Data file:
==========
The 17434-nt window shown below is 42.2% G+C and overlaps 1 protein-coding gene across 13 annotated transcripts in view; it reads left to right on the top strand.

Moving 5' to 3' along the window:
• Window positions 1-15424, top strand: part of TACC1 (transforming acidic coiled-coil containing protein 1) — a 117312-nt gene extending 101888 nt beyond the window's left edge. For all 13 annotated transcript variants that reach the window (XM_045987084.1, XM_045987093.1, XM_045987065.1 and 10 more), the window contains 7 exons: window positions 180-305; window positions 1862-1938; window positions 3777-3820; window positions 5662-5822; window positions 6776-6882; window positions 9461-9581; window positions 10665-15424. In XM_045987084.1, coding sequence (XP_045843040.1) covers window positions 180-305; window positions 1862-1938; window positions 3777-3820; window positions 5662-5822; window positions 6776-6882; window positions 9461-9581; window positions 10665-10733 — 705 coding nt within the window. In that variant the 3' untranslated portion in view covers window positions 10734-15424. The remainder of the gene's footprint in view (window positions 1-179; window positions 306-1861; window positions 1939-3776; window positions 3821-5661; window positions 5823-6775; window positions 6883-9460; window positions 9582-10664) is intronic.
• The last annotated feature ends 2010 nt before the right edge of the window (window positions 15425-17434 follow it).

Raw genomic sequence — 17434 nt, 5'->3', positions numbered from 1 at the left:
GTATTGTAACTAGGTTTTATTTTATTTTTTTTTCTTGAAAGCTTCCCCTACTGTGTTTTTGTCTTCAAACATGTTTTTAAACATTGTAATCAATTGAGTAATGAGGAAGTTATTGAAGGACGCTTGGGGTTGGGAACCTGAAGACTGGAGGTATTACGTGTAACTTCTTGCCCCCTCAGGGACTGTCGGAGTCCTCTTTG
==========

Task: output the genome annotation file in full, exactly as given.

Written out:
The 17434-nt window shown below is 42.2% G+C and overlaps 1 protein-coding gene across 13 annotated transcripts in view; it reads left to right on the top strand.

Moving 5' to 3' along the window:
• Window positions 1-15424, top strand: part of TACC1 (transforming acidic coiled-coil containing protein 1) — a 117312-nt gene extending 101888 nt beyond the window's left edge. For all 13 annotated transcript variants that reach the window (XM_045987084.1, XM_045987093.1, XM_045987065.1 and 10 more), the window contains 7 exons: window positions 180-305; window positions 1862-1938; window positions 3777-3820; window positions 5662-5822; window positions 6776-6882; window positions 9461-9581; window positions 10665-15424. In XM_045987084.1, coding sequence (XP_045843040.1) covers window positions 180-305; window positions 1862-1938; window positions 3777-3820; window positions 5662-5822; window positions 6776-6882; window positions 9461-9581; window positions 10665-10733 — 705 coding nt within the window. In that variant the 3' untranslated portion in view covers window positions 10734-15424. The remainder of the gene's footprint in view (window positions 1-179; window positions 306-1861; window positions 1939-3776; window positions 3821-5661; window positions 5823-6775; window positions 6883-9460; window positions 9582-10664) is intronic.
• The last annotated feature ends 2010 nt before the right edge of the window (window positions 15425-17434 follow it).

Raw genomic sequence — 17434 nt, 5'->3', positions numbered from 1 at the left:
GTATTGTAACTAGGTTTTATTTTATTTTTTTTTCTTGAAAGCTTCCCCTACTGTGTTTTTGTCTTCAAACATGTTTTTAAACATTGTAATCAATTGAGTAATGAGGAAGTTATTGAAGGACGCTTGGGGTTGGGAACCTGAAGACTGGAGGTATTACGTGTAACTTCTTGCCCCCTCAGGGACTGTCGGAGTCCTCTTTG